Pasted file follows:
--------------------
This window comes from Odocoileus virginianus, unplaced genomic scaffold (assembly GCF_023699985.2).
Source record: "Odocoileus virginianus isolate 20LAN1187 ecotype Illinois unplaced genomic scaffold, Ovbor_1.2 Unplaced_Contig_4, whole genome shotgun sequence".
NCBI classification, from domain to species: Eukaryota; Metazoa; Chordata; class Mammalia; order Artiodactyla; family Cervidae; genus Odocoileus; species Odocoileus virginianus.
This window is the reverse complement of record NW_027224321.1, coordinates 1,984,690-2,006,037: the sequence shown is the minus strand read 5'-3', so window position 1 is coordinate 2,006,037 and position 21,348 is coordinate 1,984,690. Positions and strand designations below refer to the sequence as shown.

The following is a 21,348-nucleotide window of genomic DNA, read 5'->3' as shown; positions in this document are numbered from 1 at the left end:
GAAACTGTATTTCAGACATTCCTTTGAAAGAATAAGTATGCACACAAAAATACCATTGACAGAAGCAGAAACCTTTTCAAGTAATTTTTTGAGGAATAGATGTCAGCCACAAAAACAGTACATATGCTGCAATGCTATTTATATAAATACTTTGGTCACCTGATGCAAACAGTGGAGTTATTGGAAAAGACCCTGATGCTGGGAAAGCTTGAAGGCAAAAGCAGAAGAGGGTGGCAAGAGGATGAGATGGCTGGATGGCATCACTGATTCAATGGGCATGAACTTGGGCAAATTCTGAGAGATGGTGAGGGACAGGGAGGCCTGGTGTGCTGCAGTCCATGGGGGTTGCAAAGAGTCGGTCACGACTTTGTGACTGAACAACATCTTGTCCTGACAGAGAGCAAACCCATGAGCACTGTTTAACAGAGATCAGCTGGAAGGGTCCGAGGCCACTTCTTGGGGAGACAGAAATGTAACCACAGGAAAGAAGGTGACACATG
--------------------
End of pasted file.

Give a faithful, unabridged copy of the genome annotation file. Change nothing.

This window comes from Odocoileus virginianus, unplaced genomic scaffold (assembly GCF_023699985.2).
Source record: "Odocoileus virginianus isolate 20LAN1187 ecotype Illinois unplaced genomic scaffold, Ovbor_1.2 Unplaced_Contig_4, whole genome shotgun sequence".
NCBI classification, from domain to species: Eukaryota; Metazoa; Chordata; class Mammalia; order Artiodactyla; family Cervidae; genus Odocoileus; species Odocoileus virginianus.
This window is the reverse complement of record NW_027224321.1, coordinates 1,984,690-2,006,037: the sequence shown is the minus strand read 5'-3', so window position 1 is coordinate 2,006,037 and position 21,348 is coordinate 1,984,690. Positions and strand designations below refer to the sequence as shown.

The following is a 21,348-nucleotide window of genomic DNA, read 5'->3' as shown; positions in this document are numbered from 1 at the left end:
GAAACTGTATTTCAGACATTCCTTTGAAAGAATAAGTATGCACACAAAAATACCATTGACAGAAGCAGAAACCTTTTCAAGTAATTTTTTGAGGAATAGATGTCAGCCACAAAAACAGTACATATGCTGCAATGCTATTTATATAAATACTTTGGTCACCTGATGCAAACAGTGGAGTTATTGGAAAAGACCCTGATGCTGGGAAAGCTTGAAGGCAAAAGCAGAAGAGGGTGGCAAGAGGATGAGATGGCTGGATGGCATCACTGATTCAATGGGCATGAACTTGGGCAAATTCTGAGAGATGGTGAGGGACAGGGAGGCCTGGTGTGCTGCAGTCCATGGGGGTTGCAAAGAGTCGGTCACGACTTTGTGACTGAACAACATCTTGTCCTGACAGAGAGCAAACCCATGAGCACTGTTTAACAGAGATCAGCTGGAAGGGTCCGAGGCCACTTCTTGGGGAGACAGAAATGTAACCACAGGAAAGAAGGTGACACATG